Off to the Jockey Hollow visitors' center, where you can view a recreated military hut interior.
I considered the harsh realities faced by the soldiers: severe cold unimaginable to us, extended separation from loved ones, the violence they witnessed, and starvation. How long could you survive without food? That day, I had apple cinnamon oatmeal and coffee for breakfast, a pumpkin yogurt parfait and pear as a midmorning snack, for lunch a hearty lentil vegetable soup, raspberry rose tea and then an apple as a snack. By the time we got to Jockey Hollow, we got two small bags of trail mix at the visitors center! I don't think I'd last very long. Never mind poor, poor me when I have to take the dogs outside for 10 minutes in the cold to return to my snug, warm home. History puts everything into perspective.
David McCullough thinks if the founding fathers were to come back today they would be amazed that the constitution and form of government they put into place still exists, and with our dentistry, medicine, our capacity to build, the speed of communication and travel, but would be disappointed about the role of money in our political system and they would find us "soft." I agree.
With Grace in the car, we took turns walking up the hill to see the recreated soldiers huts. We both remarked on the sense of peace we felt here walking along the trail.
A marker at the bottom of the hill notes the contributions of the sons of Ireland. "Seven out of the eleven brigades at Jockey Hollow were commanded by generals born in Ireland or had Irish parents. It is estimated that one quarter of the entire Continental Army was from Ireland."
"Saint Patrick's Day was the one holiday General Washington granted in the army in Jockey Hollow during the hard winter in 1779-80. He hoped that by recognizing the Irish holiday that it might further political unrest in Ireland."
I could have lingered for a long time at the Wick Farm, but dusk was approaching and the air was growing chilly. A sign here notes of the farm's importance in sustaining Washington's army.
I just recently learned that pie plant is also the name for garden rhubarb.
This marker for borage notes it flavors drinks and reduces fever. We've advanced so far in medicine, but I think too have strayed from the knowledge of the healing powers in our gardens. It's easy to take a pill, but is that always the best solution?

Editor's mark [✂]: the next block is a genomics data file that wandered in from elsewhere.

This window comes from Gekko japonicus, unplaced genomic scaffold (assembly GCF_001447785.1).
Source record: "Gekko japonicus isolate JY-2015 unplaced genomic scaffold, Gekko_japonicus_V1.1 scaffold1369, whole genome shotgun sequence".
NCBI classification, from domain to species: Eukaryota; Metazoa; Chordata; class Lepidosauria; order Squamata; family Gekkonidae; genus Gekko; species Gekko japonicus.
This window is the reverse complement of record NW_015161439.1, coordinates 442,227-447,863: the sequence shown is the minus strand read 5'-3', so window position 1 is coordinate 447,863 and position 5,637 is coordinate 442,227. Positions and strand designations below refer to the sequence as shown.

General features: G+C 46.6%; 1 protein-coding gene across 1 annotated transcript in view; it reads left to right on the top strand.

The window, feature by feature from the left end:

The garden was getting ready for its winter slumber. I already so miss going out in the garden with the baby. I had ambitious hopes for a vegetable garden this year, but with a newborn to care for it never materialized and we just had herbs and flowers. We're a little worried about air quality issues by us with a garden since a nearby quarry often pollutes our air. Where to go to that's clean and safe?
The sign for the smokehouse notes, "The farmer packed meat such as fish, chicken, beef and pork in salt to season and preserve.
The meat was hung from the rafters, below on the dirt floor. A smoky fire was built using wet hickory wood and apple tree logs. After several days the smoked meats were taken down ready to eat or be stored away for winter meals." Laura Ingalls Wilder wrote about her family smoking meat in the first chapter of Little House in the Big Woods, which was set a century after this time period. Fast forward about a century and a half later after that novel, think of how many advances we've made in not having to produce so much of our own food, yet also how far removed we are from where are food comes from. Both good and bad.
Do you know the source of your drinking water when you turn on the tap? I think of how much bottled water is in our modern life, and all that plastic waste, so much not recycled. When I see this well, I think of Laura's chapter, "Fresh Water to Drink" in Little House on the Prairie in which she describes the laborious, dangerous process of building one and the rewarding results. "The water was clear and cold and good. Laura thought she had never tasted anything so good as those long, cold drinks of water. Pa hauled no more stale, warm water from the creek."
In our area, there is a multimillion-dollar plan to drain three reservoirs on Garret Mountain and replace them with concrete tanks.NorthJersey.com reported, "Adopted in 2006, LT2 is a rule that requires all utilities that store treated drinking water in open-air reservoirs to either cover those facilities or re-treat the water. The rule aims to protect water from fecal contamination by birds and wildlife." There are now it seems almost eleventh hour efforts to stop this project. Again, it seems how much we have advanced from with labor in getting water, but how little we think about this life-giving source we cook with, bath in, and lauder clothing in.
The rustic fence looks out onto the sleepy fields, with so many ghosts of the revolution. My visit here left me with so much to think about. You do not have to travel far or have a lot of money to have a rich and rewarding vacation. We had more to come...
We had a tired baby, so we ate at home. Inspired by the garden, an arugula, corn, pepper, tomato and cheese salad, on apple plates (thrifted from the Goodwill, and made in China, incidentally). I'm going to start using more of our blue and white antique dishes. Our vacation of day trips (often they were just afternoon trips) saved so much on dining and lodging. It's cosier in our own home with our dogs by our side anyway. There really is no place like home.